Construction adjudication is a method of resolving construction disputes created by Part 2 of the Housing Grants, Construction & Regeneration Act 1996. It applies only to construction contracts, a term defined in that Act. Certain types of construction works are excluded from the meaning of that term, e.g. drilling for, or the extraction of, oil or natural gas. Contracts which principally relate to operations on a dwelling which one of the parties to the contract occupies, or intends to occupy, as his/her residence, are also excluded from the definition.
The right to adjudicate is said to arise at any time. The primary curb on that freedom though is the need to show that a dispute has crystallised, i.e. it has arisen and the responding party has had an opportunity to admit or dispute it, but has not done so.
A third-party Adjudicator oversees a 28-day period in which the claiming party (the Referring Party) puts forward a claim in writing together with evidence (the Referral), the other party then responds to it in kind (the Response), and the Responding Party replies (the Reply). Other steps are sometimes added to those 3 core steps. The Adjudicator then publishes a Decision which must be complied with promptly by the parties. If it is not, the winning party may elect to start enforcement proceedings at court. The Court will be likely to order enforcement unless the other party can fall within some narrow exceptions.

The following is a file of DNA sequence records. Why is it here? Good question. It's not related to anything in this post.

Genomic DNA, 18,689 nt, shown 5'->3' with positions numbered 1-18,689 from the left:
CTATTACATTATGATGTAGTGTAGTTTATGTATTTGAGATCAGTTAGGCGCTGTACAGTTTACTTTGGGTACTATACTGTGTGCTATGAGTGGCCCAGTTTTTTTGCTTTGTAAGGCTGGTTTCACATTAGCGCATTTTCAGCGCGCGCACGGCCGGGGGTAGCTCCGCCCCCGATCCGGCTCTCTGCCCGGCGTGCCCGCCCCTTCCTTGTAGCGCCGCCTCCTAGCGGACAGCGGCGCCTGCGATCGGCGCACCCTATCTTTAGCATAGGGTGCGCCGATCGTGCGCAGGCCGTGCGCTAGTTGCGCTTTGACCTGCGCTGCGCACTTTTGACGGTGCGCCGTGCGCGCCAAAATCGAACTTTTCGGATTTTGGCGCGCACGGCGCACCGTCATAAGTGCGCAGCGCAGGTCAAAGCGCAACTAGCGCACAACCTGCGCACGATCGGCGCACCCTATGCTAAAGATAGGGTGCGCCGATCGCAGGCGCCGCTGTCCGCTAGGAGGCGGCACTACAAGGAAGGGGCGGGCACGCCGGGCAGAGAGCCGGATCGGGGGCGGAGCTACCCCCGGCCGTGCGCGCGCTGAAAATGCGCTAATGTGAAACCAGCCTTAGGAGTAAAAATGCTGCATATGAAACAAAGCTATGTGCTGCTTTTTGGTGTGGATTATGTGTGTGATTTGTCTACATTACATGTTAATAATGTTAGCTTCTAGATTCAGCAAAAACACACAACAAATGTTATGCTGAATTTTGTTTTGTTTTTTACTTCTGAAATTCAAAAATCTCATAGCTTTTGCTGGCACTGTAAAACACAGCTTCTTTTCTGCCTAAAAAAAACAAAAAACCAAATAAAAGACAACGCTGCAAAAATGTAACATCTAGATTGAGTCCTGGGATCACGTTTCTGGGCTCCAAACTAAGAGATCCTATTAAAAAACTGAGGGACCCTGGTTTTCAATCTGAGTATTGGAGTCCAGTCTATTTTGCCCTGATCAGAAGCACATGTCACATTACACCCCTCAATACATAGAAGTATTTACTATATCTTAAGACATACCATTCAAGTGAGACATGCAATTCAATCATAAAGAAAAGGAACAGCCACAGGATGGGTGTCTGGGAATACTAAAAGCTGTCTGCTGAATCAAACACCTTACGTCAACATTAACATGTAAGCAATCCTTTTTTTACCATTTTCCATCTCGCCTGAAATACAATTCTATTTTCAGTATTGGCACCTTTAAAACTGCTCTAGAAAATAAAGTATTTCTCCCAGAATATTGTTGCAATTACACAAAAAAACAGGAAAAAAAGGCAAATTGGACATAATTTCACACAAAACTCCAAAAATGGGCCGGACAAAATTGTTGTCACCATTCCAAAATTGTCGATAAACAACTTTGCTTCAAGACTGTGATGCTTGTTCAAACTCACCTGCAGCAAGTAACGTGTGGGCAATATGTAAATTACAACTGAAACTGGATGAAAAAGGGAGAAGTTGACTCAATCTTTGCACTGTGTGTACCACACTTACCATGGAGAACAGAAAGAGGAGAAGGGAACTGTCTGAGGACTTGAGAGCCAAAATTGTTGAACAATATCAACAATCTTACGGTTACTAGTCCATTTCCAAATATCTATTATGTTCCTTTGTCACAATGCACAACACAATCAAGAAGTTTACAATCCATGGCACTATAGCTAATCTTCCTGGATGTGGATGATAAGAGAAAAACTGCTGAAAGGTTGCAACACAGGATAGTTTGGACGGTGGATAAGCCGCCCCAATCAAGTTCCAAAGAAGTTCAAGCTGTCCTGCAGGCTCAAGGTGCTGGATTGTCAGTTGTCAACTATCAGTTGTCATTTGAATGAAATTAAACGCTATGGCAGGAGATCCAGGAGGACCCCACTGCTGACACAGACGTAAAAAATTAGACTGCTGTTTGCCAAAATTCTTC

Adjudication is rapid and unsophisticated and hence far cheaper than litigation and arbitration. However, that means that the outcome is more unpredictable and the quality of the Adjudicator often disappointing. Parties almost always bear their own costs of the adjudication whether they win or lose.
It is common for a Responding Party to raise jurisdictional and other challenges about the scope of the Adjudicator’s authority and the fairness of the processes he/she is overseeing. These challenges encourage the Adjudicator to resign or adjust the procedures, under the threat that if he/she does not, these will be grounds for challenge in any enforcement proceedings.
Adjudication is a central feature of construction dispute resolution and we have a great deal of experience of it.